Billing Manager $101,170

Source. Salary.com

Medical Billing and Coding Salary by State

Each state in the United States has its own economy, cost of living, and average wage. One of the most important factors in deciding medical billing and coding salaries is location.

According to the AAPC, the average compensation of medical billers and coders in each state is shown in the chart below.

State Average Salary Average Hourly Rate Regional Details
Alabama $48,169 $23.16 Alabama Salary Information
Alaska $57,883 $27.83 Alaska Salary Information
Arizona $55,937 $26.89 Arizona Salary Information
Arkansas $50,430 $24.25 Arkansas Salary Information
Florida $55,823 $26.84 Florida Salary Information
Colorado $59,614 $28.66 Colorado Salary Information
Georgia $55,106 $26.49 Georgia Salary Information
Hawaii $66,902 $32.16 Hawaii Salary Information
Idaho $51,646 $24.83 Idaho Salary Information

Highest Paying Cities for Medical  Billers and Coders

In addition to state salaries, it is crucial to understand how salaries differ by city. The five metropolitan areas with the highest annual mean salaries for medical coding and billing, according to the U.S. The Bureau of Labor Statistics are listed below.

  1. San Francisco-Oakland-Hayward, CA – $66,980 per year, $32.20 per hour.
  2. San Jose-Sunnyvale-Santa Clara, CA – $66,900 per year, $32.16 per hour.
  3. Stockton-Lodi, CA – $65,990 per year, $31.72 per hour.
  4. Trenton, NJ – $64,930 per year, $31.22 per hour.
  5. Sacramento–Roseville–Arden-Arcade, CA –  $62,730 per year, $30.16 per hour

Highest-Paying Workplaces for Medical Billing and Coding Specialists

Salaries for medical billing and coding vary depending on the workplace. According to the AAPC figures in the table below, larger businesses, such as health systems, may offer greater salaries. Hospitals and major physician practices also pay more.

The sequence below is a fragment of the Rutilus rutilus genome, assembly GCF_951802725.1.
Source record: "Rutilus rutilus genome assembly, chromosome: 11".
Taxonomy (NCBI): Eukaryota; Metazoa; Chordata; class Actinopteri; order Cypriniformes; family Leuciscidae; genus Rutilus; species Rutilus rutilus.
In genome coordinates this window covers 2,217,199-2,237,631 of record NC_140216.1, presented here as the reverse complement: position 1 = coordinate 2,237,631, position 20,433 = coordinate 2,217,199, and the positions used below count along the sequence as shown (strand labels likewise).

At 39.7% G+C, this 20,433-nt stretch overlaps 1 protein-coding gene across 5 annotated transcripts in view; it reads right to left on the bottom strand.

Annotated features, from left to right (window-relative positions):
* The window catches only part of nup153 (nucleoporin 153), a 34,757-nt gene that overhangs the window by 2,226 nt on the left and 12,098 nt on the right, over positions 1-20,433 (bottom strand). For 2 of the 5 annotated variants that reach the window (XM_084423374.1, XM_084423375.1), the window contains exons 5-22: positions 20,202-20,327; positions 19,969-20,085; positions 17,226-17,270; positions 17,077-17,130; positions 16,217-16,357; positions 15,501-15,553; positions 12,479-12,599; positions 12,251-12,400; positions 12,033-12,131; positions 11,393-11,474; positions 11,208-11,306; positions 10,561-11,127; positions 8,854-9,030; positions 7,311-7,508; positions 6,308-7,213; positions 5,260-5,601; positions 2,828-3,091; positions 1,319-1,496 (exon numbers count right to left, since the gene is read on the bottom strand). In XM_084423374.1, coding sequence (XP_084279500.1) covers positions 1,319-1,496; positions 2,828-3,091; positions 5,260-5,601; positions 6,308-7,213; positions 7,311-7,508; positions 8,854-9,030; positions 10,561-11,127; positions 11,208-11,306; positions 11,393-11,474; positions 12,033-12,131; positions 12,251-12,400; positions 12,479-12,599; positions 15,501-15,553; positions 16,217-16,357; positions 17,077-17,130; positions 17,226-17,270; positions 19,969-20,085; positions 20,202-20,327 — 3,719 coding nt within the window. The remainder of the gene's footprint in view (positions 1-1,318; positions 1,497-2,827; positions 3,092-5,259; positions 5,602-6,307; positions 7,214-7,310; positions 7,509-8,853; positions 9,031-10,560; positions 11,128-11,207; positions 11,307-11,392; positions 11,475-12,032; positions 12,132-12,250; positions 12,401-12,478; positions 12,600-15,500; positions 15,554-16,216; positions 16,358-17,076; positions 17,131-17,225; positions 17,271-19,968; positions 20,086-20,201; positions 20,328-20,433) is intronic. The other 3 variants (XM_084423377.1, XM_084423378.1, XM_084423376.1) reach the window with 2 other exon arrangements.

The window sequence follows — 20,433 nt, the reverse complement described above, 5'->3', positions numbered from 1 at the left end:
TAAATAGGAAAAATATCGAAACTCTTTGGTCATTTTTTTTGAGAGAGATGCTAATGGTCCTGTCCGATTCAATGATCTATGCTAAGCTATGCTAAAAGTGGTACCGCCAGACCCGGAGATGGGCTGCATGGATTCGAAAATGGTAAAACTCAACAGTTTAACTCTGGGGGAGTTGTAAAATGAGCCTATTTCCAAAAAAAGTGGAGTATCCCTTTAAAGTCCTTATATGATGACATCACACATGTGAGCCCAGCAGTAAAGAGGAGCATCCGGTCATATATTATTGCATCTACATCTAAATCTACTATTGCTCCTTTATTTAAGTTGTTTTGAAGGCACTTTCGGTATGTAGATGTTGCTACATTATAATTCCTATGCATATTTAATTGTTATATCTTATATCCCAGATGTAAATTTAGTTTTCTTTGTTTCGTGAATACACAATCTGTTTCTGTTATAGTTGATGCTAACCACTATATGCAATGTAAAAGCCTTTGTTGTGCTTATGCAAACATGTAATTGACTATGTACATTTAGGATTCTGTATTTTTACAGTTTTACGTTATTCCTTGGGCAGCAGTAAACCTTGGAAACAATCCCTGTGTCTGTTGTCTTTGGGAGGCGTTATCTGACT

Workplace Settings

Average Salary

Health system


Hospital inpatient and outpatient $55,440
Large group practice (50+ physicians) $54,970
Hospital inpatient $53,610
Hospital outpatient


Source: AAPC

How to Increase Your Salary as a Medical Coder or Biller

Gain Experience

Medical coders in advanced areas, such as management and supervision, generally enjoy longer careers and greater pay. The AACP offers a credential for certified medical practice managers, which can lead to higher-paying administrative roles. According to the BLS, medical and health services managers earn a median yearly salary of $101,340.

Increase Education Level

A college education, whether an associate degree or some college-level programs, will increase your annual pay. A bachelor’s or master’s degree will considerably boost your chances. According to the AAPC, health information professionals with master’s degrees or more earn more than 27% more than certified coders with no education.

Obtain Certification and Credentials

Obtaining advanced credentials is more crucial than obtaining a higher education. Professionals that pursue this degree of knowledge validation provide their employers with trust in their experience and proficiency. 

According to the AAPC, the average coder compensation increase from improved certifications is 3.1%. However, coding specialists who have achieved the Certified Inpatient Coder (CIC) accreditation are reportedly paid more than 11% more.

Switch Workplace Setting

According to the American Association of Professional Coders, large health systems pay their medical billing and coding professionals about 19% more than small-group or solo physician practices. 

However, most healthcare systems have three to ten hospitals and associated institutions. Medical billing and coding job candidates can research salaries on the AAPC’s career listings, which include major health systems.

FAQs About Medical Billing and Coding Specialist Salaries

How much does a medical biller and coder make per hour?

According to the BLS, medical billers and coders make $46,660 per year, or $22.43 per hour. 

What pays more: medical billing or coding?

Medical coders might make a little more than medical billers.

Do medical billers work from home?

Medical coders may work from home, in doctors’ offices, or in hospitals.

How long does it take to become a medical biller or coder?

Depending on the sort of certification or degree you pursue, the time it takes to become a medical biller or coder can vary. Certification programs typically last six to twelve months and may involve a combination of online and in-person training.